The US House Intelligence Committee passed a bill to remove legal barriers that have stopped the government and private companies from protecting their networks against foreign hackers.
According to the LA Times, representative Dutch Ruppersberger, the top Democrat on the committee said the modified bill had a better chance of winning support in the Senate this year after privacy concerns derailed similar legislation last year. Ruppersberger said that a year after the failed bill, politicians were waking up to the fact that cyber war is getting more serious. He told hundreds of industry executives at a cyber conference hosted by the Space Foundation that the government estimates that US businesses had lost more than $400 billion in intellectual property to cyber spies.
Congressman Jim Langevin, co-founder of the Congressional Cybersecurity Caucus, said the new bill included measures aimed at ensuring private information was not unwittingly exposed during any information-sharing between industry and government. For instance, the bill encourages the private sector to "anonymise" or "minimise" the information it voluntarily shares with the government, and authorises and encourages the government to create procedures to protect privacy. It also puts in place restrictions on the use, retention, and searching of any data voluntarily shared by the private sector with the government, and permits individuals to sue the federal government for any such disclosures.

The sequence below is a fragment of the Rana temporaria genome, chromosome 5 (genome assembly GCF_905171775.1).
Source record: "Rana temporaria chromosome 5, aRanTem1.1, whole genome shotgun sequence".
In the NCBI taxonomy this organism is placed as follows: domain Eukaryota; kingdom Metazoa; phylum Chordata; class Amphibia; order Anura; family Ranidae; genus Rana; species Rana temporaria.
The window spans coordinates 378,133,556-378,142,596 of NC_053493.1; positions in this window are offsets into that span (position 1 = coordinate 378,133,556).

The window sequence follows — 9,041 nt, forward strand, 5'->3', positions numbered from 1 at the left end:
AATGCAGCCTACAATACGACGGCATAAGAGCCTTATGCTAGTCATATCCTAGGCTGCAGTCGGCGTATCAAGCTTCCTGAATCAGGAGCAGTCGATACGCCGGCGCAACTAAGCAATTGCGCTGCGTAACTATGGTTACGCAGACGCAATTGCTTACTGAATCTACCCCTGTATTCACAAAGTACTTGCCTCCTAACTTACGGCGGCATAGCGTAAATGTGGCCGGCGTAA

The law has the backing of large tech companies such as Intel, Oracle and IBM. But the American Civil Liberties Union, the Center for Democracy and Technology, and an association of smaller tech companies and grass-roots activists known as Fight for the Future, have already launched a digital campaign against it.